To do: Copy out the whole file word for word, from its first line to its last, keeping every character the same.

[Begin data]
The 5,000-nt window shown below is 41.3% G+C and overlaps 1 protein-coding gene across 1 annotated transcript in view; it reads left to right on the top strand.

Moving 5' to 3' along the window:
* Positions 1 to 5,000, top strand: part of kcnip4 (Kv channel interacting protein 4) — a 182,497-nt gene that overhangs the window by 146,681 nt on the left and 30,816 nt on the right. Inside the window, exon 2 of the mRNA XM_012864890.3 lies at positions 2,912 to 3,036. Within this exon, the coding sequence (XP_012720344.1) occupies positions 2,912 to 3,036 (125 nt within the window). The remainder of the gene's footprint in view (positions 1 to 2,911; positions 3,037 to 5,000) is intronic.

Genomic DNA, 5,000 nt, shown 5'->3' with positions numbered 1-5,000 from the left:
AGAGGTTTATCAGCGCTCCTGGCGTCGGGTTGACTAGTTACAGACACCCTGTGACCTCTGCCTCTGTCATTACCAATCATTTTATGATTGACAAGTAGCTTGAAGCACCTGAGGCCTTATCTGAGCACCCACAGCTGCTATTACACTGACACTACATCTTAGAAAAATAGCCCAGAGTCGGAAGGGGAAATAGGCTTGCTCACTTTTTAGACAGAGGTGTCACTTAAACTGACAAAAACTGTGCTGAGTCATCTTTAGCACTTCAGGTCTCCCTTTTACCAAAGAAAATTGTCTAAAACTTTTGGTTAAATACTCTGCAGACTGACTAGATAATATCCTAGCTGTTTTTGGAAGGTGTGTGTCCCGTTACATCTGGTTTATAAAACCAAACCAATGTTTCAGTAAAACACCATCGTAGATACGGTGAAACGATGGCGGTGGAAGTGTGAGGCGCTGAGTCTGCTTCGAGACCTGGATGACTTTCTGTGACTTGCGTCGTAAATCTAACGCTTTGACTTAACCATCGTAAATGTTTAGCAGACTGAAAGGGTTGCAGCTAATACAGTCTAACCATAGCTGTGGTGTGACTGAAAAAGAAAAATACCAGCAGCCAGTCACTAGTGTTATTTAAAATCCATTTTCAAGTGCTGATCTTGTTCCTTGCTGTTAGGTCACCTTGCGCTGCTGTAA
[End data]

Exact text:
The 5,000-nt window shown below is 41.3% G+C and overlaps 1 protein-coding gene across 1 annotated transcript in view; it reads left to right on the top strand.

Moving 5' to 3' along the window:
* Positions 1 to 5,000, top strand: part of kcnip4 (Kv channel interacting protein 4) — a 182,497-nt gene that overhangs the window by 146,681 nt on the left and 30,816 nt on the right. Inside the window, exon 2 of the mRNA XM_012864890.3 lies at positions 2,912 to 3,036. Within this exon, the coding sequence (XP_012720344.1) occupies positions 2,912 to 3,036 (125 nt within the window). The remainder of the gene's footprint in view (positions 1 to 2,911; positions 3,037 to 5,000) is intronic.

Genomic DNA, 5,000 nt, shown 5'->3' with positions numbered 1-5,000 from the left:
AGAGGTTTATCAGCGCTCCTGGCGTCGGGTTGACTAGTTACAGACACCCTGTGACCTCTGCCTCTGTCATTACCAATCATTTTATGATTGACAAGTAGCTTGAAGCACCTGAGGCCTTATCTGAGCACCCACAGCTGCTATTACACTGACACTACATCTTAGAAAAATAGCCCAGAGTCGGAAGGGGAAATAGGCTTGCTCACTTTTTAGACAGAGGTGTCACTTAAACTGACAAAAACTGTGCTGAGTCATCTTTAGCACTTCAGGTCTCCCTTTTACCAAAGAAAATTGTCTAAAACTTTTGGTTAAATACTCTGCAGACTGACTAGATAATATCCTAGCTGTTTTTGGAAGGTGTGTGTCCCGTTACATCTGGTTTATAAAACCAAACCAATGTTTCAGTAAAACACCATCGTAGATACGGTGAAACGATGGCGGTGGAAGTGTGAGGCGCTGAGTCTGCTTCGAGACCTGGATGACTTTCTGTGACTTGCGTCGTAAATCTAACGCTTTGACTTAACCATCGTAAATGTTTAGCAGACTGAAAGGGTTGCAGCTAATACAGTCTAACCATAGCTGTGGTGTGACTGAAAAAGAAAAATACCAGCAGCCAGTCACTAGTGTTATTTAAAATCCATTTTCAAGTGCTGATCTTGTTCCTTGCTGTTAGGTCACCTTGCGCTGCTGTAA